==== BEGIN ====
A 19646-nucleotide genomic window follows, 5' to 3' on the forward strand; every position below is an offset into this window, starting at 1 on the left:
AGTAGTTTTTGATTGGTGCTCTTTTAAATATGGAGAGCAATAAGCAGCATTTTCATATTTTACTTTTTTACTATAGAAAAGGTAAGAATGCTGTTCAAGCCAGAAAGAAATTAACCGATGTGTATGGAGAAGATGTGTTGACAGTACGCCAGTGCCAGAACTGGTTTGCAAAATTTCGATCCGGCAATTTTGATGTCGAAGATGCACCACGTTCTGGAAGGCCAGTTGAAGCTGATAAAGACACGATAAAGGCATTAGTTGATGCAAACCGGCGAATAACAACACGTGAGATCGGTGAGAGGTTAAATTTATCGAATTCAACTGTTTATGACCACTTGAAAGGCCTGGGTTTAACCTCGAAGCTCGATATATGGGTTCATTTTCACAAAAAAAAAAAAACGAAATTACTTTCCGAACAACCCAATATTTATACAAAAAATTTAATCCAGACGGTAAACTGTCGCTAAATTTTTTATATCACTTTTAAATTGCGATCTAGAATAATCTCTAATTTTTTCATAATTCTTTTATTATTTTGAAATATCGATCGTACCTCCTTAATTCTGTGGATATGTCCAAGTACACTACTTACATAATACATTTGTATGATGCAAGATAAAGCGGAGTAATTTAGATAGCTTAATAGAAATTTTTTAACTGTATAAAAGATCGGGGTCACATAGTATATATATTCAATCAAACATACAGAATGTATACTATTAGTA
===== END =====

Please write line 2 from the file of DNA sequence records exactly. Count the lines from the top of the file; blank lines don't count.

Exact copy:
AGTAGTTTTTGATTGGTGCTCTTTTAAATATGGAGAGCAATAAGCAGCATTTTCATATTTTACTTTTTTACTATAGAAAAGGTAAGAATGCTGTTCAAGCCAGAAAGAAATTAACCGATGTGTATGGAGAAGATGTGTTGACAGTACGCCAGTGCCAGAACTGGTTTGCAAAATTTCGATCCGGCAATTTTGATGTCGAAGATGCACCACGTTCTGGAAGGCCAGTTGAAGCTGATAAAGACACGATAAAGGCATTAGTTGATGCAAACCGGCGAATAACAACACGTGAGATCGGTGAGAGGTTAAATTTATCGAATTCAACTGTTTATGACCACTTGAAAGGCCTGGGTTTAACCTCGAAGCTCGATATATGGGTTCATTTTCACAAAAAAAAAAAAACGAAATTACTTTCCGAACAACCCAATATTTATACAAAAAATTTAATCCAGACGGTAAACTGTCGCTAAATTTTTTATATCACTTTTAAATTGCGATCTAGAATAATCTCTAATTTTTTCATAATTCTTTTATTATTTTGAAATATCGATCGTACCTCCTTAATTCTGTGGATATGTCCAAGTACACTACTTACATAATACATTTGTATGATGCAAGATAAAGCGGAGTAATTTAGATAGCTTAATAGAAATTTTTTAACTGTATAAAAGATCGGGGTCACATAGTATATATATTCAATCAAACATACAGAATGTATACTATTAGTA